It is our job as parents to be the captain of the ship. It aint always easy people, but someone has got to do it!!
I love my Brooksie Boo to the ends of the earth eight times over, but Momma doesn’t play. “If you’re continually as pushover, there is no incentive for your children to comply” says Diane Ehrensaft, Ph.D., author of Spoiling Children. “As a result, your children listen to you less and less, and their misconduct gets worse and worse.”
We do our children a huge disservice if we don’t assume the role of captain at all times. Don’t get me wrong; I’m by no means a strict authoritarian. Kids need to be wild and play like crazies but that doesn’t mean all bets are off. I do my very best to love and nurture my little guy and part of that is giving him boundaries. What sort of adult would he turn out to be if I let him rule the roost at two?
I think about this more especially now that I am pregnant with my second baby. My wonderful sweet boy is soon going to have to share my attention with a new brother or sister. How can my behavior now set Brooks up for success when our new bundle of joy arrives? Brooks is growing and learning so much seemingly at every moment and I want to make sure I do everything I can as his Momma to help him be the best that he can be.
What does it take to be the captain of the ship? I’m going to share with you my tips.
The parent is in charge
Be the captain of the ship. Always remain calm and confident. I know that is easier said than done sometimes, but it is your role. Calmer heads will prevail! Remember that you are the captain and you will remain steadfast and you have the power to navigate the ship through all types of weather. Jackie Rosenberg from my Babies First Class, Jill Spivack from Mom Assembly and Aliza Pressman from Seedlings Group have been my mentors and my village that has helped empower this Momma to captain status.
Don’t lose sight of your goal
Try not to give in to temper tantrums in order to control bad behavior in the moment. Think about the bigger picture. Kids are little learning sponges. If they know you cave by pitching a fit, you are only teaching them bad behavior gets them exactly what they want. The Chocolate Covered Cookie Tantrum by Deborah Blumenthal or The Temper Tantrum book by Edna Mitchell Preston are great books on the topic.
Stay ahead of the game
You know your little monkey. For the most part you know what sends them to meltdown town so do your best to avoid it. Hunger, boredom and being over tired are common causes of meltdowns. That’s why I always carry snacks, toys and even a pacifier in my purse because life isn’t perfectly planned. You never know when you might be stuck in a doctor’s office waiting room or DMV right smack in the middle of his/her lunchtime.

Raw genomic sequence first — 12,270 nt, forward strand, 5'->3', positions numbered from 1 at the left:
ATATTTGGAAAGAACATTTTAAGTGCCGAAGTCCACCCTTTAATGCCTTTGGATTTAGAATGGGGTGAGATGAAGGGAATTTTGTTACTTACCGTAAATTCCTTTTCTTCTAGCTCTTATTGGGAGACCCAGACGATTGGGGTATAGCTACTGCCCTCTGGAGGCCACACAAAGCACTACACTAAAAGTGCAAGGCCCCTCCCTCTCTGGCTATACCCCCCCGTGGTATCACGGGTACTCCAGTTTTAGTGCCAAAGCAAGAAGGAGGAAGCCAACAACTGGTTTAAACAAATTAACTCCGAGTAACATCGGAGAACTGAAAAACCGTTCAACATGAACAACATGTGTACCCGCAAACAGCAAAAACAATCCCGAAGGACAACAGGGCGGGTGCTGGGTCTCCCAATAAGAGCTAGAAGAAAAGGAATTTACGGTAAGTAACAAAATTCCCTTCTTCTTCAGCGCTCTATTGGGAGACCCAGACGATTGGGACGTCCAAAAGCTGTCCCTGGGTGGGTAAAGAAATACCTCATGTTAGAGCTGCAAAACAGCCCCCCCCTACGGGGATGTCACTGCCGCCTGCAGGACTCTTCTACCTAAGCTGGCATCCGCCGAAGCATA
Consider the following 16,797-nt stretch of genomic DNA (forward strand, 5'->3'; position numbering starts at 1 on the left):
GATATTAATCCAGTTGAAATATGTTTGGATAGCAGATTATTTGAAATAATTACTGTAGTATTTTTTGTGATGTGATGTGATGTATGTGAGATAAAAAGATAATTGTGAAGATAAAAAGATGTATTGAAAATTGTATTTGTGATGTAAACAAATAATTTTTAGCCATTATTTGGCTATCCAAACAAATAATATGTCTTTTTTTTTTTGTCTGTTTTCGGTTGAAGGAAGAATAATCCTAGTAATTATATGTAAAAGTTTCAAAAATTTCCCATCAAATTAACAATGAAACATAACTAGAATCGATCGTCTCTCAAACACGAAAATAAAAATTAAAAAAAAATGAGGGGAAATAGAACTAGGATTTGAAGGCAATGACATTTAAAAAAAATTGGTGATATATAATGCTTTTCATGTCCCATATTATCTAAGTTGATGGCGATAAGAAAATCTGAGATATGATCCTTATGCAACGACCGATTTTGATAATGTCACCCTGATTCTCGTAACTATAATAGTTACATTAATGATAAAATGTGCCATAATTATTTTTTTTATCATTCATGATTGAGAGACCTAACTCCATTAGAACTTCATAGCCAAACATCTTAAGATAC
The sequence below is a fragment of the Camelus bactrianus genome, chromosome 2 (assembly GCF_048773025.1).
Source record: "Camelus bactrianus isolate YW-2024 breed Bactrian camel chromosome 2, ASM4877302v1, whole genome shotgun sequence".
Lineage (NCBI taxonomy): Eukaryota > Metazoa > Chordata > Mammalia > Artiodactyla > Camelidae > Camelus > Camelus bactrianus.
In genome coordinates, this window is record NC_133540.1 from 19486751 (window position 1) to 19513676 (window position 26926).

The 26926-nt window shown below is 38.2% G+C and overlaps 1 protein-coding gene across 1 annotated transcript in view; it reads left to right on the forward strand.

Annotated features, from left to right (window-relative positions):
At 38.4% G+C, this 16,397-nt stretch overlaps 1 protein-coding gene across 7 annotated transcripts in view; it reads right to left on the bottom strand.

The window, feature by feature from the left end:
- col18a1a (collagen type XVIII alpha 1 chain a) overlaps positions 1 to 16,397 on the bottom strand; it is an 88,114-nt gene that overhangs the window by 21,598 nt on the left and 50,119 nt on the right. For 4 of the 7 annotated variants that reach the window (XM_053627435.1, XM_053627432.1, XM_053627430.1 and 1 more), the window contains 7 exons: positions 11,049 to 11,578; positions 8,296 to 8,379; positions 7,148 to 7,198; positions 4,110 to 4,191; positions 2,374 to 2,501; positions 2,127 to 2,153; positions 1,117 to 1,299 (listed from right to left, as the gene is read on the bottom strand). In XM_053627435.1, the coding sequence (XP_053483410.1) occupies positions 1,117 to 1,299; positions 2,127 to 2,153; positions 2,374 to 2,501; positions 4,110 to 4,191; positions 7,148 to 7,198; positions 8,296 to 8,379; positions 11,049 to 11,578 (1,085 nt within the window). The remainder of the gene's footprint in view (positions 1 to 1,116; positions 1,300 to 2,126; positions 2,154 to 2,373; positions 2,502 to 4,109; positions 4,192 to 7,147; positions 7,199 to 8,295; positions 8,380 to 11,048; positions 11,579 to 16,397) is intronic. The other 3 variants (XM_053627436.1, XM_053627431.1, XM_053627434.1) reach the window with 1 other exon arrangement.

Get down on their level and communicate calmly. I know we parents have eyes in the back of our heads but that doesn’t mean it is appropriate to bark orders from two rooms away.
Break it down
Too much information can be overwhelming for toddlers. Save the long lectures and task list for their teenage years (totally teasing!!). Breaking tasks into smaller steps is better suited for them. For example, I like to break down our nighttime routine into smaller pieces. Instead of saying, “Let’s get ready for bed”, which Brooks would react with a resounding “NO way!” I break up the process into smaller tasks (bathing, brushing teeth, putting jammies on, etc.) and allow Brooks to make choices of which task he would like to do first.
Use your words
Parents around the world have said the phrase “Use your words” which we need to heed as parents as ourselves. Choose your words carefully when you are reprimanding your child. Be direct and brief to stop the undesirable behavior. Especially for toddlers and preschoolers who are just learning how to behave appropriately, give fair warning, a reminder about the rule before you enforce the penalty. The flip side is to make sure you aren’t making empty threats. You need to follow through or you will lose credibility.
Timing is everything
Giving your child fair warning when an activity is ending sets the stage for success. “Five more minutes before we leave the park”, “Ten minutes before you need to get out of the pool”, are types of cues thatare necessary to help your toddler prepare. You can also give your child a choice of ending the activity now or in a specified amount of time. “Would you like to leave the park now or in five minutes?”
Redirecting is when you help your children change activities. In the case of bad behavior, it is imperative to redirect your kiddo away from the situation and talk calmly about the situation. Acknowledge your child’s feelings, wishes and wants and then communicate your desired action. Suggest other choices and then explain the consequences if the undesired behavior is continued.
Actress, model, active humanitarian, & Mom! Author of 'Everyday Chic'.